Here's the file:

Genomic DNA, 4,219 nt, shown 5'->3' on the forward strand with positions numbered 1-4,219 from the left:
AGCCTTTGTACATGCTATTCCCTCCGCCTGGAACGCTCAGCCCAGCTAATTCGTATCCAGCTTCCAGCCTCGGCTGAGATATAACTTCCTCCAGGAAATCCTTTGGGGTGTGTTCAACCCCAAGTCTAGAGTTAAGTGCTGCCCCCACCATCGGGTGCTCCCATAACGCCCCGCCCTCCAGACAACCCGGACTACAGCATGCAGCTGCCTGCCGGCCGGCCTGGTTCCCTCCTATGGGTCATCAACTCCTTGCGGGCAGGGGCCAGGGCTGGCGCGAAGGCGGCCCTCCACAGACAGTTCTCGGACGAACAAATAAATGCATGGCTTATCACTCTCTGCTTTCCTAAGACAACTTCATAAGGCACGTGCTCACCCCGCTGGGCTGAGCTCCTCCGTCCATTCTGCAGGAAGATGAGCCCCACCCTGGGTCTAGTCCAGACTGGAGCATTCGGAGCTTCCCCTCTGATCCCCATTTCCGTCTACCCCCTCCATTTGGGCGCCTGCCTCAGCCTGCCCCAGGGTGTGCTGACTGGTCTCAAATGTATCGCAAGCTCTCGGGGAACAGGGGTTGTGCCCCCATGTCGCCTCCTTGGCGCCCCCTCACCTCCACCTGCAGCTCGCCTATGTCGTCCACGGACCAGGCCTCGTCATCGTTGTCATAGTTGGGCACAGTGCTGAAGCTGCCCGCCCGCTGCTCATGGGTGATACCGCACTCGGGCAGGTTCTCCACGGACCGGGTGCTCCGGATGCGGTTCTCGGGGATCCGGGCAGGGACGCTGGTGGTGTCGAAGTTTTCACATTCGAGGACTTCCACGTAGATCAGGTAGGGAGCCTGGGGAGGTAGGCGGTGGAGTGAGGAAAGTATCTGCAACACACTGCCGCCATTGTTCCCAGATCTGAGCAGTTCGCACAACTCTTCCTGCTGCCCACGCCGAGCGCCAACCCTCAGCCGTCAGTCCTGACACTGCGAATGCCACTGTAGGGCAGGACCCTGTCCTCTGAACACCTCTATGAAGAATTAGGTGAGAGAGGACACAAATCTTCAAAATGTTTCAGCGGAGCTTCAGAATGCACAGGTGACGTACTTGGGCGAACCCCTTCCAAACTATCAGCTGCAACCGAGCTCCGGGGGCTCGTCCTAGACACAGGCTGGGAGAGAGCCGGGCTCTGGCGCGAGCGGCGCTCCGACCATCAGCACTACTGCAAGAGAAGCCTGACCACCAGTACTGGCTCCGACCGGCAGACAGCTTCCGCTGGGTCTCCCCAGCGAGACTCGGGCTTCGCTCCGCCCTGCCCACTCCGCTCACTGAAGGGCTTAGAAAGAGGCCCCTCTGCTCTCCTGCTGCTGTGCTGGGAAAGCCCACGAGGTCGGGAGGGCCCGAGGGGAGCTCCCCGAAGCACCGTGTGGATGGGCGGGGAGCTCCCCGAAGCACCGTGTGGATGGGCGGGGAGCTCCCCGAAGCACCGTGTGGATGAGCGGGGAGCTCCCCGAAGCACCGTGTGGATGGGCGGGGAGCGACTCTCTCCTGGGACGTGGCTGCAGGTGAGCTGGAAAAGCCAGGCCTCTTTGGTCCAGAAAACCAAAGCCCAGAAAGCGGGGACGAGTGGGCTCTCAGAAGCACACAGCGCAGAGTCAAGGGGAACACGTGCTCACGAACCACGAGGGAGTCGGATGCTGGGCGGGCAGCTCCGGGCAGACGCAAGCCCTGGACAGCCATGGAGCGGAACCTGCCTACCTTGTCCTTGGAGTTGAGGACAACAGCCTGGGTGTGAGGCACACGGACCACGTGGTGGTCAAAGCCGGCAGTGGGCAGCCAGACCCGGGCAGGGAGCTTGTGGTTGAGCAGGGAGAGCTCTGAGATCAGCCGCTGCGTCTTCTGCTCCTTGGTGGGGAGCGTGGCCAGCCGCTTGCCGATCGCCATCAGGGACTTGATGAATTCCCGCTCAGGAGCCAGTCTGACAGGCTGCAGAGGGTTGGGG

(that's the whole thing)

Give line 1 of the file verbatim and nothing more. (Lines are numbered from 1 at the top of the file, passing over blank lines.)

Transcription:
Genomic DNA, 4,219 nt, shown 5'->3' on the forward strand with positions numbered 1-4,219 from the left: